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Instructor Class Description

Time Schedule:

Dan Goldhaber
Bothell Campus

Public Finance and Budgeting

Analysis of government expenditures and revenues. Uses economic theory to examine key pubic policies in areas such as health, education, and labor. Emphasizes policy rationales and impacts regarding efficiency and equity. Develops accounting concepts necessary for budgeting analysis. Prerequisite: Microeconomics. Offered: Sp.

Class description

This course will cover the fundamentals of public choice theory. You will learn about externalities and public goods, social insurance and redistribution as well as arguments for and against different types of government intervention in the market.

Student learning goals

To understand how economic principals may be applied to understanding public policy options.

To gain a broad perspective on government spending at different levels in the United States and abroad.

To learn about different types of taxes and understand tax incidence.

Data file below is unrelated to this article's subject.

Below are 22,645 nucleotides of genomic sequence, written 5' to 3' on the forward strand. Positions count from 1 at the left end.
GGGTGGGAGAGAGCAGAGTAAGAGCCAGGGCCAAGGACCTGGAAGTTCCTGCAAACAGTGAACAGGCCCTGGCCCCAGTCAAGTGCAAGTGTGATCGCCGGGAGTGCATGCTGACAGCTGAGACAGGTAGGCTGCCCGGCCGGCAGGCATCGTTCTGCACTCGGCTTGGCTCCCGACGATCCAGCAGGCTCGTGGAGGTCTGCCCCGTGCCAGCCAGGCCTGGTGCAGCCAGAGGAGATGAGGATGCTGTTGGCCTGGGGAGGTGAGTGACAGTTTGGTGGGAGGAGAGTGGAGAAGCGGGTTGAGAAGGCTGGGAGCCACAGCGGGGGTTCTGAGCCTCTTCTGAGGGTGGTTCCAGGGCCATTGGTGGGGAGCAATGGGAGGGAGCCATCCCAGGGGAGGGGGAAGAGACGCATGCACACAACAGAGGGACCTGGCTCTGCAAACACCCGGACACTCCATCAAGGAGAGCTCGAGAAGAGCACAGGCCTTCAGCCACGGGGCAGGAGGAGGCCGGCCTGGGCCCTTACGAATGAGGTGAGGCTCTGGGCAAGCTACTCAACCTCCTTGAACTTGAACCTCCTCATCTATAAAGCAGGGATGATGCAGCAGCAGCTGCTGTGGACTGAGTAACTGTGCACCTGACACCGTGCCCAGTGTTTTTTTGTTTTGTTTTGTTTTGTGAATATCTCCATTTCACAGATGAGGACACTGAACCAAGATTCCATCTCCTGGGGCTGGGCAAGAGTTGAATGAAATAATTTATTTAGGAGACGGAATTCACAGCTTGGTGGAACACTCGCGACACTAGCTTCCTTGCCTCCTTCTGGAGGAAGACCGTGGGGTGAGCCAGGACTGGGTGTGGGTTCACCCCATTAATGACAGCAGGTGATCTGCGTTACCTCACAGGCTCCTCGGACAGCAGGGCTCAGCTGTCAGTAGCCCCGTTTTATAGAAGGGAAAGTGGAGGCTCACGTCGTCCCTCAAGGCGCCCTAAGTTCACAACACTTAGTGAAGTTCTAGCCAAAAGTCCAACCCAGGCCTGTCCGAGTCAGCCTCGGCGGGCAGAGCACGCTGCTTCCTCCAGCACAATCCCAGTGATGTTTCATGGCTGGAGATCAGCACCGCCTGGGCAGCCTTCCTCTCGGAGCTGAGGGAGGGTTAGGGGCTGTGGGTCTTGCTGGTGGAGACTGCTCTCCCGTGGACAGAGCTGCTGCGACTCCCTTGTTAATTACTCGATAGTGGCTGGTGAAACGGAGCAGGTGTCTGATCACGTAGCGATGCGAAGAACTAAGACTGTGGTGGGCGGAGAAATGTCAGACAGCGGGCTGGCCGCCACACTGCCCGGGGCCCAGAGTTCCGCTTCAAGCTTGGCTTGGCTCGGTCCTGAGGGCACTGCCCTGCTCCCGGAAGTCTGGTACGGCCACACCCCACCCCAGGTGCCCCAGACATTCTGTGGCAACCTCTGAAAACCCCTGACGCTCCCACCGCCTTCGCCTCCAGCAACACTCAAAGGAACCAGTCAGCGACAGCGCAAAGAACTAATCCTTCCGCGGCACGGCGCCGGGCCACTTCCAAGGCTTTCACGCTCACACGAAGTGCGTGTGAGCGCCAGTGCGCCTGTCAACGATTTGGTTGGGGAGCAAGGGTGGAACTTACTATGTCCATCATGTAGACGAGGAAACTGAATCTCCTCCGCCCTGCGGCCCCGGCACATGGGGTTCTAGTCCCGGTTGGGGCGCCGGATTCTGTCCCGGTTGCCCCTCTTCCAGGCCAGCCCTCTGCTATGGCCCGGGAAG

To comprehend that there may be tradeoffs between equity/social justice and economic efficiency.

To be able to apply the principles learned to a contemporary policy dilemma.

General method of instruction

The class will include traditional lectures, classroom debate and discussion, and student presentations of some material.

Recommended preparation

BPOLST 500 and Microeconomics. Students are STRONGLY encouraged to make sure they are familiar with X-Y plane, graphing utility, and budget constraints (these are concepts covered in Chapter 2 of Gruber, pp. 26-37)

Class assignments and grading

We will mainly use Gruber's Public Finance and Public Policy text, but also rely on working through an example of government provision/subsidization of public transportation.

Grades will be based on a combination of several quizzes, a class presentation, and a final in-class exam.

The information above is intended to be helpful in choosing courses. Because the instructor may further develop his/her plans for this course, its characteristics are subject to change without notice. In most cases, the official course syllabus will be distributed on the first day of class.
Last Update by Dan Goldhaber
Date: 01/29/2013